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As a young boy growing up in the small Northern Ireland town of Comber, County Down, during the 70s, Stephen Mercer spent his time playing in the fields and rivers around his estate. Stephen liked to explore, and he’d heard intriguing stories about a rundown farmhouse. So one day, he pulled on his wellies and sneaked out, arriving at the spooky old ruin just as it was growing dark.

Discovering the doorway open, he crept in and stepped into what appeared to be the kitchen. He looked around him, taking in the back door, and another internal one with a big old-fashioned doorknob.

And then he stopped in his tracks.

Frozen to the spot Stephen stared in terror as the knob began to turn slowly. As he was about to run the door floor open and threw him back several feet. Scrabbling up off the floor Stephen looked into the room and saw...nothing.

There was nobody there who could have opened the door, and the room, which he worked out was most likely a larder, was completely sealed. No holes for wind to blow the door open, and no windows to serve as an escape route for a prankster. The only other explanation was a supernatural one. Stephen ran home as fast as his shaking legs could carry him.

As scary as it was, this experience opened another door for Stephen. One to a fascination with the occult and all things paranormal. Stephen became an avid reader on the subject, subscribing to monthly book clubs to gain knowledge on other-worldly facts, soaking up stories about everything from witchcraft to the Druids and spiritualism.

Later, as Stephen grew up and work and social life took over, this hobby took a backseat. But following a move to the UK in the early 90s his childhood adventure and the knowledge it sparked was revived when he was working as a press officer for the Grand Theatre Blackpool. He began to hear tales about resident ghosts and came up with the idea of creating “Grand Ghost Tours” to raise funds for the Sam Lee Appeal in aid of restoration work.

This led to the ever-inquisitive Stephen exploring further afield around the Fylde to add more ghostly locations to his tours, including the North Pier Theatre, Fleetwood’s North Euston Hotel and Blackpool Zoo - which is built on the site of an airfield where Wellington Bombers were assembled during World War II.

But the biggest venue he kept hearing supernatural stories about was the Winter Gardens and his subsequent investigations resulted in him conducting tours there for several years.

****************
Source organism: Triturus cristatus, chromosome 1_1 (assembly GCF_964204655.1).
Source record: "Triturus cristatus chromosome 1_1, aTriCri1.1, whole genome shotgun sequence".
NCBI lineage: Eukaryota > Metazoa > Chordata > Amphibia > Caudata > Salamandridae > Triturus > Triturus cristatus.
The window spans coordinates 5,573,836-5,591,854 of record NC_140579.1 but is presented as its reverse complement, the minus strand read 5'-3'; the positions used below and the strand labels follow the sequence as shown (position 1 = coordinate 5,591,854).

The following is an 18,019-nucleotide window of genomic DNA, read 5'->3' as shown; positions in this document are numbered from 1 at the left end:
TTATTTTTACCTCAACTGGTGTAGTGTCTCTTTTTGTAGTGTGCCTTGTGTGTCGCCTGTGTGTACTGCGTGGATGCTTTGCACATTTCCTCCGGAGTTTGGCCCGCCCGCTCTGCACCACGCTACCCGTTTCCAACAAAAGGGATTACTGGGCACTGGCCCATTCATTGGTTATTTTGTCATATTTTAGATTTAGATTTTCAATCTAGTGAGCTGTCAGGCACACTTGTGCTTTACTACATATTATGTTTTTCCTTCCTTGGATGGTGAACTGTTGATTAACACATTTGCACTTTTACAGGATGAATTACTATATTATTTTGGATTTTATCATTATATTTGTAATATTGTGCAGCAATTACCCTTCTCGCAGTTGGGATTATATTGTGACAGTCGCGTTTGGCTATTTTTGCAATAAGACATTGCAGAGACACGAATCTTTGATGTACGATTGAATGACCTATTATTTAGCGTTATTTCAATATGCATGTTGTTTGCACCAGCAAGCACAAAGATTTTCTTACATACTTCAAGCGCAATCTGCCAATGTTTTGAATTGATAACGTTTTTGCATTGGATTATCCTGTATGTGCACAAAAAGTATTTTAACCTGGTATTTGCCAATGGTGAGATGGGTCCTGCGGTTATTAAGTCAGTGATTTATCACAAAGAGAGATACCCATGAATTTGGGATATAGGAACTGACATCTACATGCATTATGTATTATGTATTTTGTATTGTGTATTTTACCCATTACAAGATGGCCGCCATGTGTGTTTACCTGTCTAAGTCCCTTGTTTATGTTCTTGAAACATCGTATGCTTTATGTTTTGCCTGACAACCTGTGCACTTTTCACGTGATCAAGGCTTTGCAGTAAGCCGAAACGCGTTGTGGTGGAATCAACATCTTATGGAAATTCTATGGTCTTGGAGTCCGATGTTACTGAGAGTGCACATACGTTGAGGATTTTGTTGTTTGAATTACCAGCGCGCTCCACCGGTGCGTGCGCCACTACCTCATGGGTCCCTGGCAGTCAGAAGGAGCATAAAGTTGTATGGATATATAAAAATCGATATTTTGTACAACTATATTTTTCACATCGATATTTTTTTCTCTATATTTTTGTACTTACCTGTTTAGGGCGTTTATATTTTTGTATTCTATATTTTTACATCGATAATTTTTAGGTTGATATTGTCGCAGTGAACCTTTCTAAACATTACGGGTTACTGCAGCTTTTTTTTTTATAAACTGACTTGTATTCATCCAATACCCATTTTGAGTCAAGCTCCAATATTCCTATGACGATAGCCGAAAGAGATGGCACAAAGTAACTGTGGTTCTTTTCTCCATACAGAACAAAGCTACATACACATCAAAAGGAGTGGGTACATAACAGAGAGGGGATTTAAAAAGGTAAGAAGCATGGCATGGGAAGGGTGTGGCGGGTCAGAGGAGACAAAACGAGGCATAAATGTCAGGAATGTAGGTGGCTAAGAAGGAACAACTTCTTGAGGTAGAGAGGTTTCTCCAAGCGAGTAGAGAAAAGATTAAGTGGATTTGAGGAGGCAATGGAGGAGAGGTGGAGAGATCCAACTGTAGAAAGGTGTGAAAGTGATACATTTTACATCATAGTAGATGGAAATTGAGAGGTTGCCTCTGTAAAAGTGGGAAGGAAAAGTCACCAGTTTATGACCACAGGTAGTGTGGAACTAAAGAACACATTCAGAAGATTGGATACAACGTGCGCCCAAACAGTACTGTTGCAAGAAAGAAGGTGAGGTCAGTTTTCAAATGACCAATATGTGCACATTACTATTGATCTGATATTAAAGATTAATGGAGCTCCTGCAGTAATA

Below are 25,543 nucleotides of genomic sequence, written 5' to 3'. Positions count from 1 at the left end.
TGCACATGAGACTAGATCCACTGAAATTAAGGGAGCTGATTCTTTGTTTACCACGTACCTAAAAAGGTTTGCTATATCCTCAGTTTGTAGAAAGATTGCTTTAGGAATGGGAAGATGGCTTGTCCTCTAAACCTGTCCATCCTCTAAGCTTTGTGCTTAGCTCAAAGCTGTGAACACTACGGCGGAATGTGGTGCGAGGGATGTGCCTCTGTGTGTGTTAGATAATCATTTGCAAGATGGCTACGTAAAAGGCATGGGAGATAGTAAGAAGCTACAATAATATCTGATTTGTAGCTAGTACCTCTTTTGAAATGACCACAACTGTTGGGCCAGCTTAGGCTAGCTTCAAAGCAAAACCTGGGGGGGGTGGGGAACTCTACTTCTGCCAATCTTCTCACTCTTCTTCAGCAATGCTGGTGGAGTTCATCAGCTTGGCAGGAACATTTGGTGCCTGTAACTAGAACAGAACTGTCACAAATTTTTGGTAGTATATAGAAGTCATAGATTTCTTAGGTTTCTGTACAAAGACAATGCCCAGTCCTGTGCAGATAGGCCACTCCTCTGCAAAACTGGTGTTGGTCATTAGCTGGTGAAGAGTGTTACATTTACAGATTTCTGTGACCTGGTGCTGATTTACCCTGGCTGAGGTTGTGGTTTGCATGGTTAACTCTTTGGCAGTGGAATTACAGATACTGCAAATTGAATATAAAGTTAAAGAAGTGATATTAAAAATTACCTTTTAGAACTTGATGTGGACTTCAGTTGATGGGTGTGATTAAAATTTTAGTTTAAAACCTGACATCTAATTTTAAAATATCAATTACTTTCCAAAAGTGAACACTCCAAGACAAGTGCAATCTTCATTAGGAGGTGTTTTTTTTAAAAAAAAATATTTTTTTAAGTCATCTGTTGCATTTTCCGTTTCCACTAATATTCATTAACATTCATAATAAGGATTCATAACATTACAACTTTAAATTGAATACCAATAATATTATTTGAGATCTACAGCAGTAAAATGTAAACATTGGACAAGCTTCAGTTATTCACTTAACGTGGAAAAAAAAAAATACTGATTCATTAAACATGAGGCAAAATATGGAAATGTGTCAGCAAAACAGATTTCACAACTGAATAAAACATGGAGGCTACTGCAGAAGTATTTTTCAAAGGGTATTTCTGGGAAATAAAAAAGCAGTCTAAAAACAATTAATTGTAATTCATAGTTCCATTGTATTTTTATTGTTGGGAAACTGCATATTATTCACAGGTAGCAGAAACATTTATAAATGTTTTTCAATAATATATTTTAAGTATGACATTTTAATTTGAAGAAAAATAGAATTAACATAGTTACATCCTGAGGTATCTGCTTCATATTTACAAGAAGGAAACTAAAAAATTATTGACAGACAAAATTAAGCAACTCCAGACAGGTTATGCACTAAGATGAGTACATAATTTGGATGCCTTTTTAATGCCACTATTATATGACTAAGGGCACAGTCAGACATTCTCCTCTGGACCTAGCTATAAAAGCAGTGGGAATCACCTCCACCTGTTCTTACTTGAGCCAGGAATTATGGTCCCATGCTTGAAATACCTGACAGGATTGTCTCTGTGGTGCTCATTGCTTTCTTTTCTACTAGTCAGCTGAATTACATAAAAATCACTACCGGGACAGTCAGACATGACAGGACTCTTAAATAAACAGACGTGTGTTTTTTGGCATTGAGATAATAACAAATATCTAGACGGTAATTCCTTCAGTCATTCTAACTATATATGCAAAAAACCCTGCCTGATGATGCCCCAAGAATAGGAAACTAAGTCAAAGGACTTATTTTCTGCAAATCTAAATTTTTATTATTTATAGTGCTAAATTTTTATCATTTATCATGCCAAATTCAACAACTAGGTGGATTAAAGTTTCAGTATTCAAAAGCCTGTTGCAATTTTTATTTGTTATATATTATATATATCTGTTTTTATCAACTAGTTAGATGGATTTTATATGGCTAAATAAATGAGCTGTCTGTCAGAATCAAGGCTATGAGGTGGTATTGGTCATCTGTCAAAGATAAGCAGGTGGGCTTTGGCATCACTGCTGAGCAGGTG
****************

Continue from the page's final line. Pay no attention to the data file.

Now Stephen is back, resplendent in his customary Victorian costume, and his Ghost Hunts and Tours are best-selling events. Stephen takes guests on either a two-hour tour, or a five to six-hour ghost hunt using special investigative equipment, taking in either the Opera House, the Spanish Suite or the Empress Ballroom/Pavilion Theatre.

Although spoilers are strictly forbidden, not least because this prevents a true investigation, Stephen does give away a few teasers. For example there have been many reported sightings of a little boy alone in the Empress Ballroom, and the old projectionist has been spotted in the Opera House’s original projector room. Meanwhile staff have heard footsteps following them whilst locking up the Spanish Suite late at night.

“I’ve been told so many stories over the years,” said Stephen, “but I don’t just take people’s word for it. I will do my research and delve deeply. I spend time trying to get to the bottom of things. Are they paranormal or just regular sights or sounds? When I’ve heard the same story 20 or 30 times from people who don’t know each other, those are the stories I pass on to guests. Then I let them investigate for themselves with an open mind. Why would that happen? Could it be a shadow? If something looks like the outline of a figure is it just light reflecting through a window? Not everything that goes bump in the night is a ghost.”

Stephen was never able to explain his childhood adventure, but it’s certainly taken him on plenty more journeys into the unknown with his company Supernatural Events. Has he ever experienced a ghostly presence himself in the Winter Gardens?

“I’ve experienced something in all of the locations I take people to. We can’t persuade the ghosts to come and play just because we’re there. But there have been hunts with 25 people when every single one has experienced something separately and independently in the same location, and we’ve only found out when they’ve all been brought back together. That’s what makes it fun and exciting.”

Hot off the press is that a new venue is being added to the Winter Gardens ghost events calendar – the Olympia Exhibition Hall. Designed by Andrew Mazzei to resemble a Moorish village, the hall opened in June 1930 and originally included a dome, which was removed after World War II. The hall was used to teach Morse code during the war, then for a funfair, before becoming an indoor adventure playground - Professor Peabody’s Playplace - in the 1980s. Today it’s used as venue for exhibitions and trade shows.

Can Stephen give anything away about what, or who, ghost hunters might find there?

“All I can say is there is a balcony, and what is experienced by most people takes place on that balcony.”

New 2020 dates to be released very soon!

@WGBpl

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